hannahlake's profile thumbnail
Hey @TinaReis! Thanks for sharing here. 100% yes. Our workplace environment absolutely shapes, creates, and highlights our self doubt. The systems and structures in place prioritize certain people, skills, attributes, and experiences while marginalizing, othering, underprioritizing, and even harming others. And you're right, these systems are wide and deep and we must change them AND we still need tools to manage ourselves through the bullshit, because we're still impacted by them daily and have to detox from our imposter messaging that we learn from all of it. So like many things, it's an inside job and a change-the-status-quo job. Calling it out, discussing it with our teams, supporting others, and deeply examining our team culture is where we start.
KateT's profile thumbnail
Thanks so much! I feel like a bit of an imposter on Elpha because I am in information science - aka, librarian! I often feel like I’m just faking the more technical aspects of my job, especially since I come from an arts background. Yesterday I was told about a position with a company doing library software project management and I immediately heard that voice of self doubt. I know that I am competent enough to learn new skills given the time, but worry that I won’t understand all the jargon and will seem ignorant. Anyone have tips on how to see my soft skills as a benefit I can bring to a more technical team?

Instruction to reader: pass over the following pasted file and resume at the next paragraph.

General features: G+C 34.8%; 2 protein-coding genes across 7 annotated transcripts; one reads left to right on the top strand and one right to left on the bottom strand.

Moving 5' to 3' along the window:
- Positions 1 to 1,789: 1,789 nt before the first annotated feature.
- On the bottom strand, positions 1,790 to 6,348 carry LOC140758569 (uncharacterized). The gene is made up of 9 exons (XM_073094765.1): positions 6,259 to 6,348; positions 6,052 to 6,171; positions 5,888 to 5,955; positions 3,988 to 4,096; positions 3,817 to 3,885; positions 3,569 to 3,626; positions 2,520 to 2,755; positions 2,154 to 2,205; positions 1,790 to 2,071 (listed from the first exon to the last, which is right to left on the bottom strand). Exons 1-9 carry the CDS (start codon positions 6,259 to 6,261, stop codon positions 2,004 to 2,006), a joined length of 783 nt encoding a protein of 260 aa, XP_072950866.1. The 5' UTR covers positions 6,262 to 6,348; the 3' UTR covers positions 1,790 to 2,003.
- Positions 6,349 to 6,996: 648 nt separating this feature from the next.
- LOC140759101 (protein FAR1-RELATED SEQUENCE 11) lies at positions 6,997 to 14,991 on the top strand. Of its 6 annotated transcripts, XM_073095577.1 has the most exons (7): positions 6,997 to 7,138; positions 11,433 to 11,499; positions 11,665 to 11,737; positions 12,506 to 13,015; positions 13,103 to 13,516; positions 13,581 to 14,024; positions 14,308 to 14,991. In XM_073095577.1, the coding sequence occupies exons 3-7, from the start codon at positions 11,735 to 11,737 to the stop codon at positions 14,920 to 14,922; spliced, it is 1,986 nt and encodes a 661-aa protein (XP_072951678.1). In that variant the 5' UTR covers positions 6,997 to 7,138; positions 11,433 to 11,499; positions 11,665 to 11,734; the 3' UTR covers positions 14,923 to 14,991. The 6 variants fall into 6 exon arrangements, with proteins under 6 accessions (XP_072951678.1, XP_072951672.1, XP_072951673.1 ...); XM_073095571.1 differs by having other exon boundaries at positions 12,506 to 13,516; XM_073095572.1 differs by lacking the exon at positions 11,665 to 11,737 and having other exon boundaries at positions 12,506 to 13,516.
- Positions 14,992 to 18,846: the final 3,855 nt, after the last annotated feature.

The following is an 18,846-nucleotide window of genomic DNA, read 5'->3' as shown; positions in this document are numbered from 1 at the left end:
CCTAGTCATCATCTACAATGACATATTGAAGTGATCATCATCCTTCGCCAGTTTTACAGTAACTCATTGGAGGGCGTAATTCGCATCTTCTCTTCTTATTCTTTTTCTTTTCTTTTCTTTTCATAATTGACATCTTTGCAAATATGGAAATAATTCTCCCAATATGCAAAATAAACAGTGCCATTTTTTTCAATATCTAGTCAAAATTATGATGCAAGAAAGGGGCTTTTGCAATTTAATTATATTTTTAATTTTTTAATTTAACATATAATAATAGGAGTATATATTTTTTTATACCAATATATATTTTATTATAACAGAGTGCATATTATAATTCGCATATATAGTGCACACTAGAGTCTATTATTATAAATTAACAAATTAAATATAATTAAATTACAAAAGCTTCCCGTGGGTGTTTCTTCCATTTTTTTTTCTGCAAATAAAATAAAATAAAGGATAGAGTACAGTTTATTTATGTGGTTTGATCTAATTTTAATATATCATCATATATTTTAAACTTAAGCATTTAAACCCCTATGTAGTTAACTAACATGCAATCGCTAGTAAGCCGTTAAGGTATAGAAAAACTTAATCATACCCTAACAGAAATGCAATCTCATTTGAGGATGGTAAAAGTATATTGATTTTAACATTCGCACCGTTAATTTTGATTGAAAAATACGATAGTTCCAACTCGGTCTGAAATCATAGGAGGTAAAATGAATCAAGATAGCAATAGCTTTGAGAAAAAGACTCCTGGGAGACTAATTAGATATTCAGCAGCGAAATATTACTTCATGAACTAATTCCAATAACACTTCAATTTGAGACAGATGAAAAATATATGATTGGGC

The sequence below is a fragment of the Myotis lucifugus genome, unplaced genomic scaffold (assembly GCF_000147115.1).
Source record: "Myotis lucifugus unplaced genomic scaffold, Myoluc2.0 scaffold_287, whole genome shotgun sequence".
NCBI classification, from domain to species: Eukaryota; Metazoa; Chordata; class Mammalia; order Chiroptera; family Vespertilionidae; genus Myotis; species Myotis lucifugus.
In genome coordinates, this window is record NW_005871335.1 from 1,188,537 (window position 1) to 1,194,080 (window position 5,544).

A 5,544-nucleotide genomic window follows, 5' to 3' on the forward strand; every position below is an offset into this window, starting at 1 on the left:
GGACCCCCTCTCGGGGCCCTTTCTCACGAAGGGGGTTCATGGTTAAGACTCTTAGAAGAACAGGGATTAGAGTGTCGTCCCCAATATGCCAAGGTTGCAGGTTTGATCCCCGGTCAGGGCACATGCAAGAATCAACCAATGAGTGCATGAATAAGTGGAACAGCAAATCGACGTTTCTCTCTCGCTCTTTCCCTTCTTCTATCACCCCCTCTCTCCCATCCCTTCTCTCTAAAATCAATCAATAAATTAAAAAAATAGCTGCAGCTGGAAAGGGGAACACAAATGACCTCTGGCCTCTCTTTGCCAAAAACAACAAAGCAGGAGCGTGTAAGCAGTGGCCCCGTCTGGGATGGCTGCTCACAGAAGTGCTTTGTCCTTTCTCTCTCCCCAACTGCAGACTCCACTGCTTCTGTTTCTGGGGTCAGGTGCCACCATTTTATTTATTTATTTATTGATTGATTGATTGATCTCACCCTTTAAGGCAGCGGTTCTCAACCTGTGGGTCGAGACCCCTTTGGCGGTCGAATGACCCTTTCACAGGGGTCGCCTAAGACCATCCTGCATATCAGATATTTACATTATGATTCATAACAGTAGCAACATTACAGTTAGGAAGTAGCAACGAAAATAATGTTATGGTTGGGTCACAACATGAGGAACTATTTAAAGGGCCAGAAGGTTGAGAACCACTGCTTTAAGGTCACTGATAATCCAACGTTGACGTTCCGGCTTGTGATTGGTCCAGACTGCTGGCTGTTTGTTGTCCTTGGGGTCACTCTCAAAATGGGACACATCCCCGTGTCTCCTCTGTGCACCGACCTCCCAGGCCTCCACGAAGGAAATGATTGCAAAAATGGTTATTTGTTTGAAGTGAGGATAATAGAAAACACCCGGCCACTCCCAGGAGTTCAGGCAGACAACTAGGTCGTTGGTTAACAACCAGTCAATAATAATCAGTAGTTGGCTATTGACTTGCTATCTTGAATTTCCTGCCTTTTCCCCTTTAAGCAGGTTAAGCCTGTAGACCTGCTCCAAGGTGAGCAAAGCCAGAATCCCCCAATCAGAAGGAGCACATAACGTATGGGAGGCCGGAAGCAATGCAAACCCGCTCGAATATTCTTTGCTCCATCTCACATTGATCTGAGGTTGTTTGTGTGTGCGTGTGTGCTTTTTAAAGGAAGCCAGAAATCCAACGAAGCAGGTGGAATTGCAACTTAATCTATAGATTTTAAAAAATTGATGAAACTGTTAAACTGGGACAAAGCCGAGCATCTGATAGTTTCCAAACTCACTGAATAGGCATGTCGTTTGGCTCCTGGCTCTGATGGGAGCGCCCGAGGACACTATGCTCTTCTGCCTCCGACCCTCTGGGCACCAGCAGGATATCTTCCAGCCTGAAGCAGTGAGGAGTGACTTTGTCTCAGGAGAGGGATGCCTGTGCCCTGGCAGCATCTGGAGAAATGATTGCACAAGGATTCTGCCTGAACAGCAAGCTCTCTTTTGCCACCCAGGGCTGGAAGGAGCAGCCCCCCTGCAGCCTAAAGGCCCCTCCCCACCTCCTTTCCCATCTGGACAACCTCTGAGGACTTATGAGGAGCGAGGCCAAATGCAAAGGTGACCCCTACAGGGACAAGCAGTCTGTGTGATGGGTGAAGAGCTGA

hannahlake's profile thumbnail
Hey @KateT! I can relate. For most of my technical career, I've been the program manager, senior planner, process manager, etc. leading a team of deeply technical people who are the best at what they do. I felt a lot of imposter syndrome and anxiety-producing comparison feeling like I had to know what they know to be taken seriously. But remembering that diverse skill sets are what make teams successful really helped me. I couldn't write the code or technical specs, but they couldn't connect all stakeholders and bring competing priority decision points to leadership the way I could. They had intricate product expertise, but I could see five steps ahead and identify implementation problems. So yes, you absolutely have important and valuable skills that a technical team needs! I wish soft skills were renamed critical skills. :)I know it's been a couple months since your post -- any update? Did you go for it?!
KateT's profile thumbnail
Thanks, @hannahlake! That's a good point, soft skills folks can really help unite different talents. I ended up deciding I wasn't ready to work and travel as much as that job required, but it definitely opened my mind to a broader array of work I can try.
shreya's profile thumbnail
Much thanks for sharing. Much time I need to read this.
hannahlake's profile thumbnail
Thank you, @shreya!
mbmoore's profile thumbnail
This was a great read. As a female professor in computer information systems, it's something I struggle with often. I've also had a non-traditional career path and returned to work after my kids were older so I'm older than most newer faculty as well. It's not so much that I don't feel confident in myself (though there's always room for improvement) but the fact that there are some students who are biased against me because of who I am and it's hard to maintain the condidence I need to overcome that and maintain my authority in the classroom. I am currently reminding myself that I just passed my latest review with all "excellent" ratings and I have been reccommended for promotion (official in a few weeks).
hannahlake's profile thumbnail
Thanks for sharing your experience, @mbmoore. Keep us posted on the promotion!!!
mbmoore's profile thumbnail
I got my letter and my promotion is official and so is my 10% raise.
hannahlake's profile thumbnail
Yes yes yes!